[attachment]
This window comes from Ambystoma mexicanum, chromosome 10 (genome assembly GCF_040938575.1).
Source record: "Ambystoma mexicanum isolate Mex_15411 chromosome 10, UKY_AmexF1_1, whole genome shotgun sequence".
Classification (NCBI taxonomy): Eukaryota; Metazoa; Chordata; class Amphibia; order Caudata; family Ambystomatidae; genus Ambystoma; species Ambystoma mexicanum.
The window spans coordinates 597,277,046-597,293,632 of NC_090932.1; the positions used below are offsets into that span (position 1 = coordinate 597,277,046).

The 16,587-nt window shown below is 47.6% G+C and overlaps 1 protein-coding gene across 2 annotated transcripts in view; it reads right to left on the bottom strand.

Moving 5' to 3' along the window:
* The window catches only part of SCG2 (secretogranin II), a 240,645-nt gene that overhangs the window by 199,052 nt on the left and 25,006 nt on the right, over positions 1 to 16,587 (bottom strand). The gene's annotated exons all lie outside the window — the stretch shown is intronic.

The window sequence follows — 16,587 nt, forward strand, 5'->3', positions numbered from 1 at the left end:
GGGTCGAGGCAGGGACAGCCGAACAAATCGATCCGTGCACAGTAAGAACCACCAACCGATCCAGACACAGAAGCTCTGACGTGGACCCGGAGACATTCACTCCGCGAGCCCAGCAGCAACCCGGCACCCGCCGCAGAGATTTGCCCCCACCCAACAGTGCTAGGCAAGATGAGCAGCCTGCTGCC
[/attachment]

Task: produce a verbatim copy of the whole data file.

This window comes from Ambystoma mexicanum, chromosome 10 (genome assembly GCF_040938575.1).
Source record: "Ambystoma mexicanum isolate Mex_15411 chromosome 10, UKY_AmexF1_1, whole genome shotgun sequence".
Classification (NCBI taxonomy): Eukaryota; Metazoa; Chordata; class Amphibia; order Caudata; family Ambystomatidae; genus Ambystoma; species Ambystoma mexicanum.
The window spans coordinates 597,277,046-597,293,632 of NC_090932.1; the positions used below are offsets into that span (position 1 = coordinate 597,277,046).

The 16,587-nt window shown below is 47.6% G+C and overlaps 1 protein-coding gene across 2 annotated transcripts in view; it reads right to left on the bottom strand.

Moving 5' to 3' along the window:
* The window catches only part of SCG2 (secretogranin II), a 240,645-nt gene that overhangs the window by 199,052 nt on the left and 25,006 nt on the right, over positions 1 to 16,587 (bottom strand). The gene's annotated exons all lie outside the window — the stretch shown is intronic.

The window sequence follows — 16,587 nt, forward strand, 5'->3', positions numbered from 1 at the left end:
GGGTCGAGGCAGGGACAGCCGAACAAATCGATCCGTGCACAGTAAGAACCACCAACCGATCCAGACACAGAAGCTCTGACGTGGACCCGGAGACATTCACTCCGCGAGCCCAGCAGCAACCCGGCACCCGCCGCAGAGATTTGCCCCCACCCAACAGTGCTAGGCAAGATGAGCAGCCTGCTGCC